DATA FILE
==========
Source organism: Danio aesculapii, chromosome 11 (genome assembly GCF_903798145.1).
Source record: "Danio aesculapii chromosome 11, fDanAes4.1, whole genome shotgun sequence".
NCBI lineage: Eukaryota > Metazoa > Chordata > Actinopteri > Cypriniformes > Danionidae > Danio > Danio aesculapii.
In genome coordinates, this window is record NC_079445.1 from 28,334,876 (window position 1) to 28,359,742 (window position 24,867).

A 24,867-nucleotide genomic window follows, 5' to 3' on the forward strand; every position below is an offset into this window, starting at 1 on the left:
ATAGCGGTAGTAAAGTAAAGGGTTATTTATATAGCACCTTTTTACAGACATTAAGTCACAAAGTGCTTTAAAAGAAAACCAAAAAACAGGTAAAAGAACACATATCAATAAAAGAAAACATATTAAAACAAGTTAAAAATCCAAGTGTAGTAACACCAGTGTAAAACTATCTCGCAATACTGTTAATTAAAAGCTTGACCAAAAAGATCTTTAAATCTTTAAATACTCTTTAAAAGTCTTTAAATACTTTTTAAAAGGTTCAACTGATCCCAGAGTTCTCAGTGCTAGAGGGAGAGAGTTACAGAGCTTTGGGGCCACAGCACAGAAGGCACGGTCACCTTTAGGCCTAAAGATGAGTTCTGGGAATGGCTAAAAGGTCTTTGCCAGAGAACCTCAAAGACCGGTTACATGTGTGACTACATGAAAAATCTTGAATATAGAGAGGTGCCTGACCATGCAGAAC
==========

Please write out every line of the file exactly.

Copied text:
Source organism: Danio aesculapii, chromosome 11 (genome assembly GCF_903798145.1).
Source record: "Danio aesculapii chromosome 11, fDanAes4.1, whole genome shotgun sequence".
NCBI lineage: Eukaryota > Metazoa > Chordata > Actinopteri > Cypriniformes > Danionidae > Danio > Danio aesculapii.
In genome coordinates, this window is record NC_079445.1 from 28,334,876 (window position 1) to 28,359,742 (window position 24,867).

A 24,867-nucleotide genomic window follows, 5' to 3' on the forward strand; every position below is an offset into this window, starting at 1 on the left:
ATAGCGGTAGTAAAGTAAAGGGTTATTTATATAGCACCTTTTTACAGACATTAAGTCACAAAGTGCTTTAAAAGAAAACCAAAAAACAGGTAAAAGAACACATATCAATAAAAGAAAACATATTAAAACAAGTTAAAAATCCAAGTGTAGTAACACCAGTGTAAAACTATCTCGCAATACTGTTAATTAAAAGCTTGACCAAAAAGATCTTTAAATCTTTAAATACTCTTTAAAAGTCTTTAAATACTTTTTAAAAGGTTCAACTGATCCCAGAGTTCTCAGTGCTAGAGGGAGAGAGTTACAGAGCTTTGGGGCCACAGCACAGAAGGCACGGTCACCTTTAGGCCTAAAGATGAGTTCTGGGAATGGCTAAAAGGTCTTTGCCAGAGAACCTCAAAGACCGGTTACATGTGTGACTACATGAAAAATCTTGAATATAGAGAGGTGCCTGACCATGCAGAAC